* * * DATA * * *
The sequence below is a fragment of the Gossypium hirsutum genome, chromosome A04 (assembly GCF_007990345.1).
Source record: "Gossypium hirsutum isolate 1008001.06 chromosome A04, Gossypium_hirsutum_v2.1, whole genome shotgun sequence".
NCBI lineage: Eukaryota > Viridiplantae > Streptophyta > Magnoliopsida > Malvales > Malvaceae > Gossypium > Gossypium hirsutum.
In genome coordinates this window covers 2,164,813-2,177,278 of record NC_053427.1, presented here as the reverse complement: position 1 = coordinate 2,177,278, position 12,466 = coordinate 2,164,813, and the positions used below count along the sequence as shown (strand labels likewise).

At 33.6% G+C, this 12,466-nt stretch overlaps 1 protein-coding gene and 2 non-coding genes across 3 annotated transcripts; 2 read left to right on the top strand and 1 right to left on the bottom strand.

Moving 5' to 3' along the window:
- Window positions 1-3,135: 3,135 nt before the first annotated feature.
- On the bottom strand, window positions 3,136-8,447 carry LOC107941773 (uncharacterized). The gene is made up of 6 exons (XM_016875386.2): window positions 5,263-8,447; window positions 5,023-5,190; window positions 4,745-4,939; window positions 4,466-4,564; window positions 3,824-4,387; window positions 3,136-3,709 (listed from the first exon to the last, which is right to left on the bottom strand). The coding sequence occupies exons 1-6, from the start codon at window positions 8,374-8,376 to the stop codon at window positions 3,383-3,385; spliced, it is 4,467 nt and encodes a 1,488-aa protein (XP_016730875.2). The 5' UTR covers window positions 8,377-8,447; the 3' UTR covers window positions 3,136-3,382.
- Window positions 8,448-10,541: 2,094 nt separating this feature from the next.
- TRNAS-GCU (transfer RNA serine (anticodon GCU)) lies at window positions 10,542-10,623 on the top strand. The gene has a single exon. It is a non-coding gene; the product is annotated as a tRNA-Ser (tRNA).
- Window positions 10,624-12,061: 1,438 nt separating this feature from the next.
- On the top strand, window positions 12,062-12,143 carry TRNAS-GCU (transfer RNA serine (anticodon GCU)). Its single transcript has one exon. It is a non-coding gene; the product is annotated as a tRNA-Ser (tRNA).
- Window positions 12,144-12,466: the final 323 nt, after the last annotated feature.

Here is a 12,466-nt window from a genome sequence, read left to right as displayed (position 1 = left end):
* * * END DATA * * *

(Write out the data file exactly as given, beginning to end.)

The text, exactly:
The sequence below is a fragment of the Gossypium hirsutum genome, chromosome A04 (assembly GCF_007990345.1).
Source record: "Gossypium hirsutum isolate 1008001.06 chromosome A04, Gossypium_hirsutum_v2.1, whole genome shotgun sequence".
NCBI lineage: Eukaryota > Viridiplantae > Streptophyta > Magnoliopsida > Malvales > Malvaceae > Gossypium > Gossypium hirsutum.
In genome coordinates this window covers 2,164,813-2,177,278 of record NC_053427.1, presented here as the reverse complement: position 1 = coordinate 2,177,278, position 12,466 = coordinate 2,164,813, and the positions used below count along the sequence as shown (strand labels likewise).

At 33.6% G+C, this 12,466-nt stretch overlaps 1 protein-coding gene and 2 non-coding genes across 3 annotated transcripts; 2 read left to right on the top strand and 1 right to left on the bottom strand.

Moving 5' to 3' along the window:
- Window positions 1-3,135: 3,135 nt before the first annotated feature.
- On the bottom strand, window positions 3,136-8,447 carry LOC107941773 (uncharacterized). The gene is made up of 6 exons (XM_016875386.2): window positions 5,263-8,447; window positions 5,023-5,190; window positions 4,745-4,939; window positions 4,466-4,564; window positions 3,824-4,387; window positions 3,136-3,709 (listed from the first exon to the last, which is right to left on the bottom strand). The coding sequence occupies exons 1-6, from the start codon at window positions 8,374-8,376 to the stop codon at window positions 3,383-3,385; spliced, it is 4,467 nt and encodes a 1,488-aa protein (XP_016730875.2). The 5' UTR covers window positions 8,377-8,447; the 3' UTR covers window positions 3,136-3,382.
- Window positions 8,448-10,541: 2,094 nt separating this feature from the next.
- TRNAS-GCU (transfer RNA serine (anticodon GCU)) lies at window positions 10,542-10,623 on the top strand. The gene has a single exon. It is a non-coding gene; the product is annotated as a tRNA-Ser (tRNA).
- Window positions 10,624-12,061: 1,438 nt separating this feature from the next.
- On the top strand, window positions 12,062-12,143 carry TRNAS-GCU (transfer RNA serine (anticodon GCU)). Its single transcript has one exon. It is a non-coding gene; the product is annotated as a tRNA-Ser (tRNA).
- Window positions 12,144-12,466: the final 323 nt, after the last annotated feature.

Here is a 12,466-nt window from a genome sequence, read left to right as displayed (position 1 = left end):